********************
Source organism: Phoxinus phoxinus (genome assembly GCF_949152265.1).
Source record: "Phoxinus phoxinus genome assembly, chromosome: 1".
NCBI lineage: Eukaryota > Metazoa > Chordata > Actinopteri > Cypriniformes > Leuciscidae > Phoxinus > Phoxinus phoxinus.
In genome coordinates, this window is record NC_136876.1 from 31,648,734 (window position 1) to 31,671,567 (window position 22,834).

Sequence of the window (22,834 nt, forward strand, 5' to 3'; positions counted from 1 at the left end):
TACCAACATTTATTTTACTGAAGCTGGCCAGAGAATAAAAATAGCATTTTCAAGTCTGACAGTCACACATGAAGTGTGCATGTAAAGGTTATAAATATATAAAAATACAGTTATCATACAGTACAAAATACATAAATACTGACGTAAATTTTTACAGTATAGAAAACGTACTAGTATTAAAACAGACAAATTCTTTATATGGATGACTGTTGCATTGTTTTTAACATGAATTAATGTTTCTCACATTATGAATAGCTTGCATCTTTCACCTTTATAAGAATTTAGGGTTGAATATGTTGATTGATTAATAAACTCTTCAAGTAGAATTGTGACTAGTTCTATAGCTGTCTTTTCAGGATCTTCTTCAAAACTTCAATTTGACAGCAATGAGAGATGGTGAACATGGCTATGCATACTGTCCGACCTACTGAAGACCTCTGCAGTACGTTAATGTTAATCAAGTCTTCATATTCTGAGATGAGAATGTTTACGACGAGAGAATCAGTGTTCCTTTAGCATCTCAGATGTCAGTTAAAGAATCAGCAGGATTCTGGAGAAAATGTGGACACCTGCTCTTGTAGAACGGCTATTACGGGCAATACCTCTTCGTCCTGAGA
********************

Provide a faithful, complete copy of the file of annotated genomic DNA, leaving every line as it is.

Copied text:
Source organism: Phoxinus phoxinus (genome assembly GCF_949152265.1).
Source record: "Phoxinus phoxinus genome assembly, chromosome: 1".
NCBI lineage: Eukaryota > Metazoa > Chordata > Actinopteri > Cypriniformes > Leuciscidae > Phoxinus > Phoxinus phoxinus.
In genome coordinates, this window is record NC_136876.1 from 31,648,734 (window position 1) to 31,671,567 (window position 22,834).

Sequence of the window (22,834 nt, forward strand, 5' to 3'; positions counted from 1 at the left end):
TACCAACATTTATTTTACTGAAGCTGGCCAGAGAATAAAAATAGCATTTTCAAGTCTGACAGTCACACATGAAGTGTGCATGTAAAGGTTATAAATATATAAAAATACAGTTATCATACAGTACAAAATACATAAATACTGACGTAAATTTTTACAGTATAGAAAACGTACTAGTATTAAAACAGACAAATTCTTTATATGGATGACTGTTGCATTGTTTTTAACATGAATTAATGTTTCTCACATTATGAATAGCTTGCATCTTTCACCTTTATAAGAATTTAGGGTTGAATATGTTGATTGATTAATAAACTCTTCAAGTAGAATTGTGACTAGTTCTATAGCTGTCTTTTCAGGATCTTCTTCAAAACTTCAATTTGACAGCAATGAGAGATGGTGAACATGGCTATGCATACTGTCCGACCTACTGAAGACCTCTGCAGTACGTTAATGTTAATCAAGTCTTCATATTCTGAGATGAGAATGTTTACGACGAGAGAATCAGTGTTCCTTTAGCATCTCAGATGTCAGTTAAAGAATCAGCAGGATTCTGGAGAAAATGTGGACACCTGCTCTTGTAGAACGGCTATTACGGGCAATACCTCTTCGTCCTGAGA